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Physical activity in middle and older age could lead to longer life

It’s never too late to start exercising

Photo (c) PointImages - Fotolia
Going for a run or hitting the gym can be daunting for many consumers, but it could be live saving for middle-aged and older consumers, according to a new study.

Researchers found that adopting a workout routine, or continuing one, in middle or older age could add years to consumers’ lives. 

“These results are encouraging not least for middle aged and older adults with existing cardiovascular disease and cancer, who can still gain substantial longevity benefits by becoming more active, lending further support to the broad public health benefits of physical activity,” the researchers wrote. 

Working up a sweat

The researchers knew from previous studies that regular exercise can help prevent serious health risks, such as cancer and cardiovascular disease, but they decided to explore how physical activity can impact life longevity. 

Using the European Prospective Investigation into Cancer and Nutrition-Norfolk (EPIC-Norfolk), the researchers were able to obtain data on nearly 15,000 men and women between the ages of 40 and 79.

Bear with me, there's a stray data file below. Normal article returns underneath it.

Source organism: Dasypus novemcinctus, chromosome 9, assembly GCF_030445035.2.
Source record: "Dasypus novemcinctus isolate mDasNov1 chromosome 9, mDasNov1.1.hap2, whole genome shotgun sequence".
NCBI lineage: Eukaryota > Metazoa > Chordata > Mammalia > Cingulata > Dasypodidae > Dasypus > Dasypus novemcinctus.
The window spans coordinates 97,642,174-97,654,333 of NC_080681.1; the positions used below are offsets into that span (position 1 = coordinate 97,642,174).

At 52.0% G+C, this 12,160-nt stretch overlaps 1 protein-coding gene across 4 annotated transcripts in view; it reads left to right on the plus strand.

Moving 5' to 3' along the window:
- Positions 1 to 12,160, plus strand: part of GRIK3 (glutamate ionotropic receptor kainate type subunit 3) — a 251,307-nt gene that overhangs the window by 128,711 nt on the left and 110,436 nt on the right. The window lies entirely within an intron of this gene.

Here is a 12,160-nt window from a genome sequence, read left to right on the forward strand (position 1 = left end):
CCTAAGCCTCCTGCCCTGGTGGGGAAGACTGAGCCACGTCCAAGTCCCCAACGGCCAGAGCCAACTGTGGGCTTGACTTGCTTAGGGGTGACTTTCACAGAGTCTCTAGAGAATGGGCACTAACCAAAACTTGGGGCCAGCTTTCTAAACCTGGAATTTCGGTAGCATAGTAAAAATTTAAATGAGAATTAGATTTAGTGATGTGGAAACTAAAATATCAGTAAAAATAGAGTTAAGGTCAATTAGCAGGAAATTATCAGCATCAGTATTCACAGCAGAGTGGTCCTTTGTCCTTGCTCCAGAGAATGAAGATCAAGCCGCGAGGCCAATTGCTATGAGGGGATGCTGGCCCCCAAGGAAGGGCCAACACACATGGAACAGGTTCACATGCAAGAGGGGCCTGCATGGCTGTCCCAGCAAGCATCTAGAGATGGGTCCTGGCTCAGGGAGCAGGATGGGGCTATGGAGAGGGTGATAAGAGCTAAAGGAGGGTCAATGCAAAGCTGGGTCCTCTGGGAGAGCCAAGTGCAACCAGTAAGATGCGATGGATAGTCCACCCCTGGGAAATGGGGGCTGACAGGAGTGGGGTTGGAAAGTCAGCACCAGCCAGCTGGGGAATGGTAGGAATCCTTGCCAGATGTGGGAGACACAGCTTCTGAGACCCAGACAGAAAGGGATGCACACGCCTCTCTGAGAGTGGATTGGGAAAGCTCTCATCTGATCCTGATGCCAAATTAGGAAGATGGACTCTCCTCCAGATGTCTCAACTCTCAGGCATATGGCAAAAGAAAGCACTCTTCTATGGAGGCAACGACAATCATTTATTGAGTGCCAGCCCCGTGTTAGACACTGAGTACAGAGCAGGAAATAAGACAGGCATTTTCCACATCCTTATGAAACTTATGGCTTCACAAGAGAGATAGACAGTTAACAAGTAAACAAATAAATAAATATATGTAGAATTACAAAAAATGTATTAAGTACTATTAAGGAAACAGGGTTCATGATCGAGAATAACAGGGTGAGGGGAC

The researchers monitored the participants for roughly twelve years, following up with them three times over the course of the study and evaluating their overall physical activity via questionnaires and heart rate monitoring. 

Physical activity proved to be the key to a reduced risk of mortality, as those who were active for the duration of the study, as well as those who progressively increased their physical activity over the course of the study, were less likely to die than those who remained inactive. 

The researchers found that those who were consistently active reduced their risk of mortality by over 40 percent; they theorize that if all middle- and older-aged adults engaged in minimum weekly exercise requirements -- 150 minutes per week -- over 45 percent of deaths due to inactivity could be prevented. Deaths related to cancer and cardiovascular disease would also go down, they added.

“In addition to shifting the population towards meeting the minimum physical activity recommendations, public health efforts should also focus on the maintenance of physical activity levels, specifically preventing declines over mid to late life,” the researchers wrote. 

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